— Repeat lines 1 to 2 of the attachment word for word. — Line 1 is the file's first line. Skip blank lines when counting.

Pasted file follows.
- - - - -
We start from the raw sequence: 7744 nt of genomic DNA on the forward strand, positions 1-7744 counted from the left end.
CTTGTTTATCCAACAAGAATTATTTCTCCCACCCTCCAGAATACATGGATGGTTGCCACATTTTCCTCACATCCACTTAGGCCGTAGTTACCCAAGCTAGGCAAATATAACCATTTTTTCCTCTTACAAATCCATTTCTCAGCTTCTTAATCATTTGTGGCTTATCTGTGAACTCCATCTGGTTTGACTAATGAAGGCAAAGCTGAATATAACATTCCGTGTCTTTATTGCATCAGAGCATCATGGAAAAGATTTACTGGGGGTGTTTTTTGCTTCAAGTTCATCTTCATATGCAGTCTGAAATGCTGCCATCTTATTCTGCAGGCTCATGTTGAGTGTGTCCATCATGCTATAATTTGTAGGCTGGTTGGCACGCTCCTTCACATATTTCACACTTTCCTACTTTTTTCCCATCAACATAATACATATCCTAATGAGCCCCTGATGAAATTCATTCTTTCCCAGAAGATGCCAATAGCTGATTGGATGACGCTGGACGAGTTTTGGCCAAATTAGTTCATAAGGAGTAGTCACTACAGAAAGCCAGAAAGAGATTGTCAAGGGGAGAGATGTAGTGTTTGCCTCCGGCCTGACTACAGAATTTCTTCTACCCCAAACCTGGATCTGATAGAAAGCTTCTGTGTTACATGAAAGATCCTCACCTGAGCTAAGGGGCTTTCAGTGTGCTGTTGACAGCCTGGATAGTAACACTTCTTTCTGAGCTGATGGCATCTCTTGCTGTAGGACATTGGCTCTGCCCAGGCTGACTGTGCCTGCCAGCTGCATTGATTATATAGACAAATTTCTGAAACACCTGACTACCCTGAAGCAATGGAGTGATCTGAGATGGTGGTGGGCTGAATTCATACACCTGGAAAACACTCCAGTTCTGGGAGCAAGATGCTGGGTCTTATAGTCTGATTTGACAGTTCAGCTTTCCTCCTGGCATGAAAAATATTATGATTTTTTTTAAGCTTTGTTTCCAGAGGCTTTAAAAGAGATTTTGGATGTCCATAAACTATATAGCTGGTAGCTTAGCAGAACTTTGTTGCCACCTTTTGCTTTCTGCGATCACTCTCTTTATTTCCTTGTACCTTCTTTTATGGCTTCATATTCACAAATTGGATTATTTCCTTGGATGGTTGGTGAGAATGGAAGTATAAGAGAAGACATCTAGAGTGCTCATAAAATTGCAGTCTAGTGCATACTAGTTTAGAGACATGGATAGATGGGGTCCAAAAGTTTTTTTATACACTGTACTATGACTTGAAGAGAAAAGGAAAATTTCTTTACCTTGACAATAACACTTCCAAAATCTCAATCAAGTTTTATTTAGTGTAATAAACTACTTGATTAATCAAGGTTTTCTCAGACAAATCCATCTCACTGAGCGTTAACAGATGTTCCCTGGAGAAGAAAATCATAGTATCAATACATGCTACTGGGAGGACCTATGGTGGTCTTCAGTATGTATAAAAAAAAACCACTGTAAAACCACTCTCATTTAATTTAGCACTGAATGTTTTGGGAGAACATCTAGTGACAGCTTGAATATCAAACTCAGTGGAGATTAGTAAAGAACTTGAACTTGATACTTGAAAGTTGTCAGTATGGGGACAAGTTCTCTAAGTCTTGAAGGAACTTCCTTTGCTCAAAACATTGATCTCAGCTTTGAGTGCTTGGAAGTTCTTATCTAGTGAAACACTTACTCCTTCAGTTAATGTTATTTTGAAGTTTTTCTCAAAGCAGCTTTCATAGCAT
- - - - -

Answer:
We start from the raw sequence: 7744 nt of genomic DNA on the forward strand, positions 1-7744 counted from the left end.
CTTGTTTATCCAACAAGAATTATTTCTCCCACCCTCCAGAATACATGGATGGTTGCCACATTTTCCTCACATCCACTTAGGCCGTAGTTACCCAAGCTAGGCAAATATAACCATTTTTTCCTCTTACAAATCCATTTCTCAGCTTCTTAATCATTTGTGGCTTATCTGTGAACTCCATCTGGTTTGACTAATGAAGGCAAAGCTGAATATAACATTCCGTGTCTTTATTGCATCAGAGCATCATGGAAAAGATTTACTGGGGGTGTTTTTTGCTTCAAGTTCATCTTCATATGCAGTCTGAAATGCTGCCATCTTATTCTGCAGGCTCATGTTGAGTGTGTCCATCATGCTATAATTTGTAGGCTGGTTGGCACGCTCCTTCACATATTTCACACTTTCCTACTTTTTTCCCATCAACATAATACATATCCTAATGAGCCCCTGATGAAATTCATTCTTTCCCAGAAGATGCCAATAGCTGATTGGATGACGCTGGACGAGTTTTGGCCAAATTAGTTCATAAGGAGTAGTCACTACAGAAAGCCAGAAAGAGATTGTCAAGGGGAGAGATGTAGTGTTTGCCTCCGGCCTGACTACAGAATTTCTTCTACCCCAAACCTGGATCTGATAGAAAGCTTCTGTGTTACATGAAAGATCCTCACCTGAGCTAAGGGGCTTTCAGTGTGCTGTTGACAGCCTGGATAGTAACACTTCTTTCTGAGCTGATGGCATCTCTTGCTGTAGGACATTGGCTCTGCCCAGGCTGACTGTGCCTGCCAGCTGCATTGATTATATAGACAAATTTCTGAAACACCTGACTACCCTGAAGCAATGGAGTGATCTGAGATGGTGGTGGGCTGAATTCATACACCTGGAAAACACTCCAGTTCTGGGAGCAAGATGCTGGGTCTTATAGTCTGATTTGACAGTTCAGCTTTCCTCCTGGCATGAAAAATATTATGATTTTTTTTAAGCTTTGTTTCCAGAGGCTTTAAAAGAGATTTTGGATGTCCATAAACTATATAGCTGGTAGCTTAGCAGAACTTTGTTGCCACCTTTTGCTTTCTGCGATCACTCTCTTTATTTCCTTGTACCTTCTTTTATGGCTTCATATTCACAAATTGGATTATTTCCTTGGATGGTTGGTGAGAATGGAAGTATAAGAGAAGACATCTAGAGTGCTCATAAAATTGCAGTCTAGTGCATACTAGTTTAGAGACATGGATAGATGGGGTCCAAAAGTTTTTTTATACACTGTACTATGACTTGAAGAGAAAAGGAAAATTTCTTTACCTTGACAATAACACTTCCAAAATCTCAATCAAGTTTTATTTAGTGTAATAAACTACTTGATTAATCAAGGTTTTCTCAGACAAATCCATCTCACTGAGCGTTAACAGATGTTCCCTGGAGAAGAAAATCATAGTATCAATACATGCTACTGGGAGGACCTATGGTGGTCTTCAGTATGTATAAAAAAAAACCACTGTAAAACCACTCTCATTTAATTTAGCACTGAATGTTTTGGGAGAACATCTAGTGACAGCTTGAATATCAAACTCAGTGGAGATTAGTAAAGAACTTGAACTTGATACTTGAAAGTTGTCAGTATGGGGACAAGTTCTCTAAGTCTTGAAGGAACTTCCTTTGCTCAAAACATTGATCTCAGCTTTGAGTGCTTGGAAGTTCTTATCTAGTGAAACACTTACTCCTTCAGTTAATGTTATTTTGAAGTTTTTCTCAAAGCAGCTTTCATAGCAT